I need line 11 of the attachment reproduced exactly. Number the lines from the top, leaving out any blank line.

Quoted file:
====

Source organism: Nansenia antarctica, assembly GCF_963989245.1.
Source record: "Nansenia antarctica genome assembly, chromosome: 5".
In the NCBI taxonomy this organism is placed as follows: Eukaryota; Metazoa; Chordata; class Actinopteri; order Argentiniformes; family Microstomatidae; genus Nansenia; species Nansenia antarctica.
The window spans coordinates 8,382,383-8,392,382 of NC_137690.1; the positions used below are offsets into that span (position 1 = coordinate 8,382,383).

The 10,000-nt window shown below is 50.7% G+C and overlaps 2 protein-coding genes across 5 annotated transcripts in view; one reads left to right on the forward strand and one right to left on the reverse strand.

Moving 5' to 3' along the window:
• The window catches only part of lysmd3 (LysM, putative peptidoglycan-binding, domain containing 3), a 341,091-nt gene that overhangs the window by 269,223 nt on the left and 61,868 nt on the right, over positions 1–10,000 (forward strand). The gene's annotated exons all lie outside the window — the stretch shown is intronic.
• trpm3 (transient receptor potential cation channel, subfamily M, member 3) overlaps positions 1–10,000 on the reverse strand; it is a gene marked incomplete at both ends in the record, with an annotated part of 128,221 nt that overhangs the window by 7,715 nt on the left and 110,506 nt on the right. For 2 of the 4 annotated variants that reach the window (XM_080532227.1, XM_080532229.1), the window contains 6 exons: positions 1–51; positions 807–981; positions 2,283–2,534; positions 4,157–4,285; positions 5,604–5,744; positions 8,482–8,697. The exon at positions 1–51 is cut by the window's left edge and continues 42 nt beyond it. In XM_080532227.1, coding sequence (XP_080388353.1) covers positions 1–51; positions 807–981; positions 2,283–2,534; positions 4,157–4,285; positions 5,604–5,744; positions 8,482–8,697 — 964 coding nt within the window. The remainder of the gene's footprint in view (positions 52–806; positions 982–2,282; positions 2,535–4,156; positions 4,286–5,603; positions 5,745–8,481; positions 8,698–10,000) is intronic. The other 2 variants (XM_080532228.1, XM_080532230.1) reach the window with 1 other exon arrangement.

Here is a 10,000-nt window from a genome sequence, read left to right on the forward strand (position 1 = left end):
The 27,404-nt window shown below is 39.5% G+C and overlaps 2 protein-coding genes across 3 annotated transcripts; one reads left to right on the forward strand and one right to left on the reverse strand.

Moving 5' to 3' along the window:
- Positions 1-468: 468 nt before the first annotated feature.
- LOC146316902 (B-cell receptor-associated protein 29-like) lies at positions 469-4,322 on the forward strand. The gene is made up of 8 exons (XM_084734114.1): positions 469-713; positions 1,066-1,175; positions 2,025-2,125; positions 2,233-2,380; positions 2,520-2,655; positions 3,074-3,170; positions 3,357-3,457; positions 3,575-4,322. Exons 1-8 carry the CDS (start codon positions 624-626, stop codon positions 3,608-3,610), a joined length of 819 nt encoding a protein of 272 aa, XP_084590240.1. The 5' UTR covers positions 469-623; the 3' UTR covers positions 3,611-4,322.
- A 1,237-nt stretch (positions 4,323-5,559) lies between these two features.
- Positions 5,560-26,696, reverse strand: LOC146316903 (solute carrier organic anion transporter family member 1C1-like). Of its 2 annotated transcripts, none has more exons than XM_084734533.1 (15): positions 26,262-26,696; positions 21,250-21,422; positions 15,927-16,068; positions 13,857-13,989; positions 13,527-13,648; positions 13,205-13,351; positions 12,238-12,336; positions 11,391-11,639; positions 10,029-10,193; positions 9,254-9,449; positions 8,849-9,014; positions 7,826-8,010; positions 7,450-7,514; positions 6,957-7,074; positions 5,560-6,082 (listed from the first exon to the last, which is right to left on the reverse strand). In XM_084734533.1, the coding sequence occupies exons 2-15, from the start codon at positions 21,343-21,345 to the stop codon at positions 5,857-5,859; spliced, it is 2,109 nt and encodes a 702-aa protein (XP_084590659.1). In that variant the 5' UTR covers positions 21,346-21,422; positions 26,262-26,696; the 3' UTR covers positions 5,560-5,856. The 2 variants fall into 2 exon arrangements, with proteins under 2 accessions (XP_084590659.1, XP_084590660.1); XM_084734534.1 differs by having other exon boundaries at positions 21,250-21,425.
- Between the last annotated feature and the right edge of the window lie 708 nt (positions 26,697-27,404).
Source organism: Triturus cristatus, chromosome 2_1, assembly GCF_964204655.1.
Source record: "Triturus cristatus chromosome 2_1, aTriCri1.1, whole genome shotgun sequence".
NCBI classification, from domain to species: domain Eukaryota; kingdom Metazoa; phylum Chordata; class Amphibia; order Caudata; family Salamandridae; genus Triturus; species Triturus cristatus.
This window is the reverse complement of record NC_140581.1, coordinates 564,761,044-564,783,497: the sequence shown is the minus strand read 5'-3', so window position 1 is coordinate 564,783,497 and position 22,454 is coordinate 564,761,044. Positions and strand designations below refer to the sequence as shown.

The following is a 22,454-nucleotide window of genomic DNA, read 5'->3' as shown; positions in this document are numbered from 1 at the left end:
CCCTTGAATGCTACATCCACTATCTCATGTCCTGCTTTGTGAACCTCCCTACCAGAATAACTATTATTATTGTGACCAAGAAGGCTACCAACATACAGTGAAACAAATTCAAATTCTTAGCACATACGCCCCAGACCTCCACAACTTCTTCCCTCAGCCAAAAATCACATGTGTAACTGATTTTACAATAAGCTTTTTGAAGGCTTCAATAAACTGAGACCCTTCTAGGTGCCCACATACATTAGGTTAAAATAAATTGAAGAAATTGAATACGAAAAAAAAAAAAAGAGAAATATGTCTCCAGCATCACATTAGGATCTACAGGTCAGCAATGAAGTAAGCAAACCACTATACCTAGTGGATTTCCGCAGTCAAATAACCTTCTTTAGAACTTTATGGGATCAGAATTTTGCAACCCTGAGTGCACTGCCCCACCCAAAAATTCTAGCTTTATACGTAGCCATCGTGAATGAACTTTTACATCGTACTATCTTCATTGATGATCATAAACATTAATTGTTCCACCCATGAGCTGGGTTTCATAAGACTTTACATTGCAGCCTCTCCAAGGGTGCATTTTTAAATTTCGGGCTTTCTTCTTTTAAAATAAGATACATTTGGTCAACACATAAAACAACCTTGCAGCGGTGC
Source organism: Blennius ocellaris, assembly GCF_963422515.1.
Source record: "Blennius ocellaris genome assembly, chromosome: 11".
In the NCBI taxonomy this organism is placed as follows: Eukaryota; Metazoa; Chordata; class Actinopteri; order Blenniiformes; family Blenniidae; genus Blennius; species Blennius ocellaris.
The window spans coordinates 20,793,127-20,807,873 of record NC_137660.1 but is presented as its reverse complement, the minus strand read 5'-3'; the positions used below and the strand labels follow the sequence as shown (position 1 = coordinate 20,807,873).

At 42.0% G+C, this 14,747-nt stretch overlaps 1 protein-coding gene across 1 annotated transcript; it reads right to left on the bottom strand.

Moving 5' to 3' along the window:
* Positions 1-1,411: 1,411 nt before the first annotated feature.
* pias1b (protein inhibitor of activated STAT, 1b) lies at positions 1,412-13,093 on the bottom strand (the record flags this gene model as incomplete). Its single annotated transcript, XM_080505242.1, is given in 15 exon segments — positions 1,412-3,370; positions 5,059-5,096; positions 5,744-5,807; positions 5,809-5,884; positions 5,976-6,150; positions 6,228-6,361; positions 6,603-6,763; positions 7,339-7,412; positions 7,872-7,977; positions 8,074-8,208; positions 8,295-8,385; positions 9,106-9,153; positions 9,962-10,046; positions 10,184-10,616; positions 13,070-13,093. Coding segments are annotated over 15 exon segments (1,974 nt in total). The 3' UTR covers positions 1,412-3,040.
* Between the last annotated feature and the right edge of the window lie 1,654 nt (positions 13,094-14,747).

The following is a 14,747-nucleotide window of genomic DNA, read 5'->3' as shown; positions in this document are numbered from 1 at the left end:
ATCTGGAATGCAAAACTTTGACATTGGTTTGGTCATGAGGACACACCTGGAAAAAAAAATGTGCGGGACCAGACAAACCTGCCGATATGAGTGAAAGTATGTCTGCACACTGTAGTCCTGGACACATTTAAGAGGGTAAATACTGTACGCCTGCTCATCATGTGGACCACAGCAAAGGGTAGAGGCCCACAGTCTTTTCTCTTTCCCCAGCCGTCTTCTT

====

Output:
Moving 5' to 3' along the window: